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Wanderling Reborn

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Everything posted by Wanderling Reborn

  1. There's a whole lot of emotions in this thread, but it all comes down to whether Evernote make the right decision from a business standpoint. They don't owe anyone a free service, and MS / Google / etc don't provide the free services out of the goodness of their hearts. They use your data to build a dossier on you and sell to advertisers (Google) or political campaigns (MS). MS is also trying to get more people use it's paid services - which would work far better if they didn't also start being creepy. Evernote needs free users to grow it's business. But it needs paid users to survive. Whether they made the right move or not will be known in a few years. Currently, so shortly after the change, we still have the effect of many old free / plus users who were deeply entrenched into EN biting the bullet and paying the new premium, so I fully expect EN to have a good year financially. User attrition over time is inevitable for any service, and it will take a few years to see if under the new model EN can overcome the user attrition by signing up new users. Which to me personally seems very iffy. I still keep a small database in EN just because my wife is very conservative and doesn't like switching to new tools. Basically, cookbooks, user manuals, and family schedules. So the 2 device limit is not an issue, she's the only one using the apps anyway. But I keep 90% of my data in an indexed file folder structure, and so far it's been working very well for me. There's no way that any service, ever, will hold my data ransom or force me to go through a painful export process. I can move my entire 4 GB of data between different providers in 20 minutes + whatever time it takes to sync. @LukeS_MM I used Onenote for over a year and I moved away from it, too. My kids are in the first year of high school and I got each one of them an iPad. They take notes in Notability or Goodnotes (I happened to acquire both apps over the years) and have them automatically backup to the cloud storage as searchable PDFs. Notability can combine text and voice recording, and has a very decent typed text function as well as handwriting. Goodnotes doesn't have voice recording and has a more basic typed text function, but it automatically OCRs your handwriting and makes it searchable both in the app itself, and in the output PDF. Both programs are great for PDF annotation, and really good for class note taking. Three more fantastic iOS programs are Scanbot (great for quickly capturing multiple pages, has built in OCR, works well on existing images with text in them, export to cloud or EN can be automated), Goodreader - which can be used as the main database for all of your PDF files, and OfficeSuitePro - works very well with Office documents and can be connected to cloud storage. Or just use the free MS Office apps if you are storing your files in Onedrive. The cost of all of these programs combined will set you back less than a year of EN, and provide much of it's core functionality. Especially if you use a simple plaintext tagging system. If you use Google Drive or Onedrive, they will search for text in PDFs and inside images. I don't like either of these services from a privacy standpoint, but they would be great for school related stuff. On the desktop, pretty much every OS now has very good indexing / search capabilities. There's really little reason now to lock yourself into a proprietary container type application, especially if the price is too steep.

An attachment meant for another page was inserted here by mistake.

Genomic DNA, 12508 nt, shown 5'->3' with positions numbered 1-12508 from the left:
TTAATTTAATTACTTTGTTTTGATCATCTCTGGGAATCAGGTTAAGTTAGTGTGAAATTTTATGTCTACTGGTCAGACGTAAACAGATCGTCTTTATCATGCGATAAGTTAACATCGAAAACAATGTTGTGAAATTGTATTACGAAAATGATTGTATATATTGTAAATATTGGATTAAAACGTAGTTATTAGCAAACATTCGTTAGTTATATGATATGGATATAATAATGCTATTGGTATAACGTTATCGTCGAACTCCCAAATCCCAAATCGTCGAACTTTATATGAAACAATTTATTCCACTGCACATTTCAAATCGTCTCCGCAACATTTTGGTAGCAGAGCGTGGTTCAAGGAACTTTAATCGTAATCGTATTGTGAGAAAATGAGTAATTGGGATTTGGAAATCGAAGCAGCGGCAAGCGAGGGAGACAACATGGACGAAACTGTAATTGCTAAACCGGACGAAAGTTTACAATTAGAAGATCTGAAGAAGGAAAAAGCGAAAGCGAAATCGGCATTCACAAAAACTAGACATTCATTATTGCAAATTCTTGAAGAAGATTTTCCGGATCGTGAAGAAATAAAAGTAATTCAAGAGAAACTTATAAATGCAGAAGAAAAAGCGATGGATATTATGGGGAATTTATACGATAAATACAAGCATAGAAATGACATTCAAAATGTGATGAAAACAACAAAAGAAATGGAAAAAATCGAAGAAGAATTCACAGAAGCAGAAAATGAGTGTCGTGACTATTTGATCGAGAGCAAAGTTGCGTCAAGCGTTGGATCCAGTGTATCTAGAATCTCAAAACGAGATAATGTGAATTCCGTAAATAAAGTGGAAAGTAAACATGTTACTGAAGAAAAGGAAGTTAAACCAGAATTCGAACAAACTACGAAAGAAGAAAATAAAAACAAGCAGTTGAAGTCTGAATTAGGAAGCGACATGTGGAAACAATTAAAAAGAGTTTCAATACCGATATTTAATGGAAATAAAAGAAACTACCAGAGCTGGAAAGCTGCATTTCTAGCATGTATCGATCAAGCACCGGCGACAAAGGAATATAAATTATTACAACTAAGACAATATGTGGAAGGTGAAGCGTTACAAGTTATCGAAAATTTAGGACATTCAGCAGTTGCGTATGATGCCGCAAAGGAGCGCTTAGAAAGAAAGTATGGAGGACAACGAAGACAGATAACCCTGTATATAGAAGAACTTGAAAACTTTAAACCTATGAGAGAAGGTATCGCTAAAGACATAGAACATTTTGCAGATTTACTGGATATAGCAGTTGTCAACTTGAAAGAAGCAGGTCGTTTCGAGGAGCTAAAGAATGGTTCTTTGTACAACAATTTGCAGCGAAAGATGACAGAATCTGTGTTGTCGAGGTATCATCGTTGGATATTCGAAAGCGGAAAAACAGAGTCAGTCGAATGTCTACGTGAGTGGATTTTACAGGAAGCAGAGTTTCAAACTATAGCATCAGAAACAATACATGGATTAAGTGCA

2. That is what most people expect an OCR app to do. Not "we can read the text but you can only use it on our service" but "we OCR the document and provide you with full benefits of an OCR'd document including the ability to search for the text in any app that supports it, or copy the text for further use". What EN does is the same thing that Google Drive / One Drive does - it scans the image for text but you can only use it with their service. This is not "true" OCR functionality.
  3. The ability to OCR a photo is indeed much needed, I'd say the users gave up on this thread because it was clearly going nowhere. There's so many uses for this feature, I am honestly surprised you even ask why would someone want this. The phone is one tool I always have on me, and there's very often a reason to take a quick photo of some text / page / advertisement / address / etc. and have it both searchable and ready to be copied. Personally, I am using an iOS app called "Scanbot" that is a pretty good scanner but it also works on existing images. It creates PDFs with text already OCRd on the device. You can set it to automatically send files to Evernote (or Onenote, or Dropbox, or...) An added advantage is that it creates "proper" PDFs with that can be copied and moved between services without losing any of the proprietary OCR capabilities that only exist on that one service. I can't recommend that app highly enough. However, using any 3rd party tool introduces extra steps that could be avoided.